• Valinda

6 Best No Spend Zero Waste Tips for Beginners

Updated: Feb 27

We are all citizens of this planet. Moreover, we are here for a short period of time (yes, the average life span is 80+ years, but Earth is more than 4.5 billion years old, so compared to that, our 80+ seem really, really short), and we should preserve our planet for others who are yet to come.


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Over the past decade, more and more people have been gaining awareness about how much the Earth is actually fragile and how we should take (more) care of it.

Therefore, some of us decided to go zero-waste because this is one of the ways to protect the Earth and keep it in good condition for the generations to come. (And the ones who already have kids are already raising those future generations and teaching them how to take care of the Earth properly.)


And also, it is always nice to do nice things, especially for others, without having a selfish goal on one’s mind.


So, how to start a zero-waste lifestyle without spending any money? Follow these easy steps, and you will become an experienced zero-waster in no time.

The best things in life are always free; think about having a great time, laughing, loving, the list goes on and on.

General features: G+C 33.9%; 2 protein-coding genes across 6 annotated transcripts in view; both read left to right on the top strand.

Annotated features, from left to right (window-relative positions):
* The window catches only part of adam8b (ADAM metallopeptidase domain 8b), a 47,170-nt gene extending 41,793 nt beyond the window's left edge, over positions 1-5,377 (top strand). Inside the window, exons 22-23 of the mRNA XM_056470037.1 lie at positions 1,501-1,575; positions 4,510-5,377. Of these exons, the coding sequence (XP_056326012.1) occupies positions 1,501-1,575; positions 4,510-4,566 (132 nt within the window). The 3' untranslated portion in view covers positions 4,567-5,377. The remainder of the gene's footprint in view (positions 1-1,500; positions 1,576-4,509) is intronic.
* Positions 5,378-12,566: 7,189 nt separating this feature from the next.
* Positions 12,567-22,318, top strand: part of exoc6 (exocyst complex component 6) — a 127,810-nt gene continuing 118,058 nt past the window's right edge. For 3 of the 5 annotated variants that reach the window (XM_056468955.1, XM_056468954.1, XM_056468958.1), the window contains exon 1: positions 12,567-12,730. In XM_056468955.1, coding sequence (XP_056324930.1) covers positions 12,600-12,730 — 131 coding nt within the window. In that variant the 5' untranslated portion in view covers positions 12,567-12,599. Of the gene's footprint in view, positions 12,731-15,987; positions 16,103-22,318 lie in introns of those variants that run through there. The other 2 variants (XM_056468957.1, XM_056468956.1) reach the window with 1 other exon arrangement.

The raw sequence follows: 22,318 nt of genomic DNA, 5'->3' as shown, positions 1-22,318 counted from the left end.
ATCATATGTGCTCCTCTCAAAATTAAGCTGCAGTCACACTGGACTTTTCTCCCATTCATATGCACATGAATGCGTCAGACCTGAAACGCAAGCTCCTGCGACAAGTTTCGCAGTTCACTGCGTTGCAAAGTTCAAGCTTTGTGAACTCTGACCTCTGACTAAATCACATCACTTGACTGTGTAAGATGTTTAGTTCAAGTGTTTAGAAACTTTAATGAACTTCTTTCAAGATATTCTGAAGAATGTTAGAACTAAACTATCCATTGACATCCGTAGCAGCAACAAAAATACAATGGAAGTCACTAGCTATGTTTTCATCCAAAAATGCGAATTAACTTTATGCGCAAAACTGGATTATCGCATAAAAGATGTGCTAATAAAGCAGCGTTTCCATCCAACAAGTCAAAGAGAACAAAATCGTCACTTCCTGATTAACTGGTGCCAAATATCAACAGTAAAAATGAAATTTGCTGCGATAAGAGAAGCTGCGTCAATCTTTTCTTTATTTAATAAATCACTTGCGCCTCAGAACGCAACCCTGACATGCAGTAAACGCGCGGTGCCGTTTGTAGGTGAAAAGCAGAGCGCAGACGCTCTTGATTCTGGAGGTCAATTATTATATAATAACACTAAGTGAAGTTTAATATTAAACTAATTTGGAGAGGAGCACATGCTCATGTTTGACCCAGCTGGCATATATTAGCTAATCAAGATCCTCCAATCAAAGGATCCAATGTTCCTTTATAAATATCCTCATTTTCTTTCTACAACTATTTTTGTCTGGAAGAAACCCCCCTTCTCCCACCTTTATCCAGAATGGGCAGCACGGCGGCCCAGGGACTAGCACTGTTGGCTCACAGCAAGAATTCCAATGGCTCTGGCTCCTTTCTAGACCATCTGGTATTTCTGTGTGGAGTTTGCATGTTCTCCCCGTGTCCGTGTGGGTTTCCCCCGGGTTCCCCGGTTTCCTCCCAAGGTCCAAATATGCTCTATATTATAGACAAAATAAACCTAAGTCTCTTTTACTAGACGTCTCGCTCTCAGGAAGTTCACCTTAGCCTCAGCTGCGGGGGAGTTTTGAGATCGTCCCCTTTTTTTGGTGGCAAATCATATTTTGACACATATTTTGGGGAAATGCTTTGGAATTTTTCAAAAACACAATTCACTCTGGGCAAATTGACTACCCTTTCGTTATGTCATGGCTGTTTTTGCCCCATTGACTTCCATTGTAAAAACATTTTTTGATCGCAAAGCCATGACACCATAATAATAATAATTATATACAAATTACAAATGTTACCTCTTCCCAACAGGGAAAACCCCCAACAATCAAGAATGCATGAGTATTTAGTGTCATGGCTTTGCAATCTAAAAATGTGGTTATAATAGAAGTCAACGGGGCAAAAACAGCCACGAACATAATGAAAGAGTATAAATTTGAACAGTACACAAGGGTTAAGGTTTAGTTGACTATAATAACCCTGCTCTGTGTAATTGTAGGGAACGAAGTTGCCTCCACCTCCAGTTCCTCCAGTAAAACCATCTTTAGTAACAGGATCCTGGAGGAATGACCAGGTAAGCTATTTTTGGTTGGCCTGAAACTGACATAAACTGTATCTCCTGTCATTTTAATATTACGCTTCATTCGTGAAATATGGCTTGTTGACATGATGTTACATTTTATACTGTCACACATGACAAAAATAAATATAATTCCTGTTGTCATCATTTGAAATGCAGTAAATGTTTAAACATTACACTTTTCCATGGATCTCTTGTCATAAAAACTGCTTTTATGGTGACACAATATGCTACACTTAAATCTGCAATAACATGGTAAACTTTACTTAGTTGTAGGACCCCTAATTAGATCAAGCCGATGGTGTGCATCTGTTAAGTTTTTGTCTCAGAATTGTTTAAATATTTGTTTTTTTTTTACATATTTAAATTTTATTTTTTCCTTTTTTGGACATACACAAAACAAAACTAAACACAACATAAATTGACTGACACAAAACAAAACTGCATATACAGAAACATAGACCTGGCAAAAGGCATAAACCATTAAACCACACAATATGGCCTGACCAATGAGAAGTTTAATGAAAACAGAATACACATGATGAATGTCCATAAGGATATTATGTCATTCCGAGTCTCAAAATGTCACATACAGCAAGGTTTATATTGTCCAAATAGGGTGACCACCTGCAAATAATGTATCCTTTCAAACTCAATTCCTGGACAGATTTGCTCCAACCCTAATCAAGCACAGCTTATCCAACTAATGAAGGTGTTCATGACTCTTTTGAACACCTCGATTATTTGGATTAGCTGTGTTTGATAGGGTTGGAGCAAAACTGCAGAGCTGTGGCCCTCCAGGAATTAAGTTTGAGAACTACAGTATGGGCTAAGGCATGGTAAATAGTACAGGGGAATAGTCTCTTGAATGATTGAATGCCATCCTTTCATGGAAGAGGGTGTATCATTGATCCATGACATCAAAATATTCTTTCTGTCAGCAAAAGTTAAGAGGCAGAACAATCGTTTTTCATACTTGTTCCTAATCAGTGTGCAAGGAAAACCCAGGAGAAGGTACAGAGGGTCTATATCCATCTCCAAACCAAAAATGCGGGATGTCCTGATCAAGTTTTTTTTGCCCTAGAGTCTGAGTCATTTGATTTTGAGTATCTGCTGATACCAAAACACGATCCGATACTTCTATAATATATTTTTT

And you know what is free as well? Thinking.

Therefore, the first step in becoming zero-waste is thinking about your own waste and how you can reduce it. It is called a “trash audit.” You can take your trash out of the bin once in a week or so and go through it to see what did you put in there. The less smelly way is to put garbage in various containers with labels, so it is easier to see what type of trash you make the most. In addition, it is always helpful to keep a log of the amount and kind of waste you produce. Still, what is the point of all of this? When you are done with your trash audit, you will clearly see how much trash you make (in a week, a month, or whatever period you decide to track) and the most common type you create. In this way, you will be able to make excellent zero-waste and buying decisions.


This leads us to the second point: buying.

First of all, try not to buy anything new, but use what you already have. For example, you already have a beach bag; do you really need another one? Also, you will not wash yourself any better if you have two, three, or four soap bars instead of one. Moreover, how many pairs of shoes do you really need? This is a big thing—think about the difference between want and need. Finally, if you have something of a kind, think long and hard about buying something new. In this way, not only will you save (a lot of) money, but you will significantly reduce the amount of waste you make.

In some cases, you do need something new. However, in that situation, try waiting a while. After, let’s say, 30 days, if you still need it, then you buy it, but first explore alternative options such as borrowing and second-hand.


But you have to buy food, true.


When it comes to buying food, there are two main aspects—its amount and the packaging.